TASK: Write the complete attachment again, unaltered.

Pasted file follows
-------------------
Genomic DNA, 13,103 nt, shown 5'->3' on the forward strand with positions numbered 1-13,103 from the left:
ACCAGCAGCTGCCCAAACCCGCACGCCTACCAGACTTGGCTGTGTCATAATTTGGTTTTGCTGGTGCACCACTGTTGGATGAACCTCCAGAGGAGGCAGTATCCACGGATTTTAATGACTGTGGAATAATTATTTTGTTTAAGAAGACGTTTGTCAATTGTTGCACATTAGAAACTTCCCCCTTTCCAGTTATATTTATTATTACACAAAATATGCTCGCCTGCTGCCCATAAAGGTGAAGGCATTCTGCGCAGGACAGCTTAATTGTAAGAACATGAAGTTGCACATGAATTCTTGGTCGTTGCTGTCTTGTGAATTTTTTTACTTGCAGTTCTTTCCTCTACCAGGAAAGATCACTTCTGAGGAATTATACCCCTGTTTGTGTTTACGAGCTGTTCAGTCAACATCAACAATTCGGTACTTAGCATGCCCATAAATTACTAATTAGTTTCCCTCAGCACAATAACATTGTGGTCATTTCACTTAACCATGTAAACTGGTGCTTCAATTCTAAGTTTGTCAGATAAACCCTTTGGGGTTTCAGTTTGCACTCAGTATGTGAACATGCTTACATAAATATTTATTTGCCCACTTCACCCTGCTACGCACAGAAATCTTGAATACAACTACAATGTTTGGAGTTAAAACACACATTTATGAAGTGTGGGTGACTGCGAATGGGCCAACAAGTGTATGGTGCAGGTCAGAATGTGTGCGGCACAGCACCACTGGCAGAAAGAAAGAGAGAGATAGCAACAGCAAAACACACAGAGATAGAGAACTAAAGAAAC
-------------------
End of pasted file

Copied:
Genomic DNA, 13,103 nt, shown 5'->3' on the forward strand with positions numbered 1-13,103 from the left:
ACCAGCAGCTGCCCAAACCCGCACGCCTACCAGACTTGGCTGTGTCATAATTTGGTTTTGCTGGTGCACCACTGTTGGATGAACCTCCAGAGGAGGCAGTATCCACGGATTTTAATGACTGTGGAATAATTATTTTGTTTAAGAAGACGTTTGTCAATTGTTGCACATTAGAAACTTCCCCCTTTCCAGTTATATTTATTATTACACAAAATATGCTCGCCTGCTGCCCATAAAGGTGAAGGCATTCTGCGCAGGACAGCTTAATTGTAAGAACATGAAGTTGCACATGAATTCTTGGTCGTTGCTGTCTTGTGAATTTTTTTACTTGCAGTTCTTTCCTCTACCAGGAAAGATCACTTCTGAGGAATTATACCCCTGTTTGTGTTTACGAGCTGTTCAGTCAACATCAACAATTCGGTACTTAGCATGCCCATAAATTACTAATTAGTTTCCCTCAGCACAATAACATTGTGGTCATTTCACTTAACCATGTAAACTGGTGCTTCAATTCTAAGTTTGTCAGATAAACCCTTTGGGGTTTCAGTTTGCACTCAGTATGTGAACATGCTTACATAAATATTTATTTGCCCACTTCACCCTGCTACGCACAGAAATCTTGAATACAACTACAATGTTTGGAGTTAAAACACACATTTATGAAGTGTGGGTGACTGCGAATGGGCCAACAAGTGTATGGTGCAGGTCAGAATGTGTGCGGCACAGCACCACTGGCAGAAAGAAAGAGAGAGATAGCAACAGCAAAACACACAGAGATAGAGAACTAAAGAAAC